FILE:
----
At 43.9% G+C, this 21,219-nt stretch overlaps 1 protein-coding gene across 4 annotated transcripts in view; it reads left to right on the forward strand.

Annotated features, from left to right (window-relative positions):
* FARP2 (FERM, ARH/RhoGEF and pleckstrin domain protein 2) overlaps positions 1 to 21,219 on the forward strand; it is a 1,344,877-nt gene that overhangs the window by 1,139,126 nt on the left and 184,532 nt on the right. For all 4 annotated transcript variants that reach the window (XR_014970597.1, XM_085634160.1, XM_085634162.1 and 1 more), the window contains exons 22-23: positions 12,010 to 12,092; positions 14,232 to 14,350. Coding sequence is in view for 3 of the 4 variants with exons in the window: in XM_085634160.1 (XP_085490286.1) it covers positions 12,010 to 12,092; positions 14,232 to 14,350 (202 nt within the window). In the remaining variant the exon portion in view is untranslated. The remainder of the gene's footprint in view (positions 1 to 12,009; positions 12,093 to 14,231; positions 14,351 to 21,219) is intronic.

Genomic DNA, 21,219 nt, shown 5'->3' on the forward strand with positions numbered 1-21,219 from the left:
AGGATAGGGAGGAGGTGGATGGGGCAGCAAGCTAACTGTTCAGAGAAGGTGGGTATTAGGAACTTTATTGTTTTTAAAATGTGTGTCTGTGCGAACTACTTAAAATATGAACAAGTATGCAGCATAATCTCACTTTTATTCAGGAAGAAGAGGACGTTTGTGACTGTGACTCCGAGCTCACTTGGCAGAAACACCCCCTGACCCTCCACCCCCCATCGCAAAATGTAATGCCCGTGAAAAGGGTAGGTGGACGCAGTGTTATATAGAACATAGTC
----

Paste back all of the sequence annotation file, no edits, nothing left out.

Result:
At 43.9% G+C, this 21,219-nt stretch overlaps 1 protein-coding gene across 4 annotated transcripts in view; it reads left to right on the forward strand.

Annotated features, from left to right (window-relative positions):
* FARP2 (FERM, ARH/RhoGEF and pleckstrin domain protein 2) overlaps positions 1 to 21,219 on the forward strand; it is a 1,344,877-nt gene that overhangs the window by 1,139,126 nt on the left and 184,532 nt on the right. For all 4 annotated transcript variants that reach the window (XR_014970597.1, XM_085634160.1, XM_085634162.1 and 1 more), the window contains exons 22-23: positions 12,010 to 12,092; positions 14,232 to 14,350. Coding sequence is in view for 3 of the 4 variants with exons in the window: in XM_085634160.1 (XP_085490286.1) it covers positions 12,010 to 12,092; positions 14,232 to 14,350 (202 nt within the window). In the remaining variant the exon portion in view is untranslated. The remainder of the gene's footprint in view (positions 1 to 12,009; positions 12,093 to 14,231; positions 14,351 to 21,219) is intronic.

Genomic DNA, 21,219 nt, shown 5'->3' on the forward strand with positions numbered 1-21,219 from the left:
AGGATAGGGAGGAGGTGGATGGGGCAGCAAGCTAACTGTTCAGAGAAGGTGGGTATTAGGAACTTTATTGTTTTTAAAATGTGTGTCTGTGCGAACTACTTAAAATATGAACAAGTATGCAGCATAATCTCACTTTTATTCAGGAAGAAGAGGACGTTTGTGACTGTGACTCCGAGCTCACTTGGCAGAAACACCCCCTGACCCTCCACCCCCCATCGCAAAATGTAATGCCCGTGAAAAGGGTAGGTGGACGCAGTGTTATATAGAACATAGTC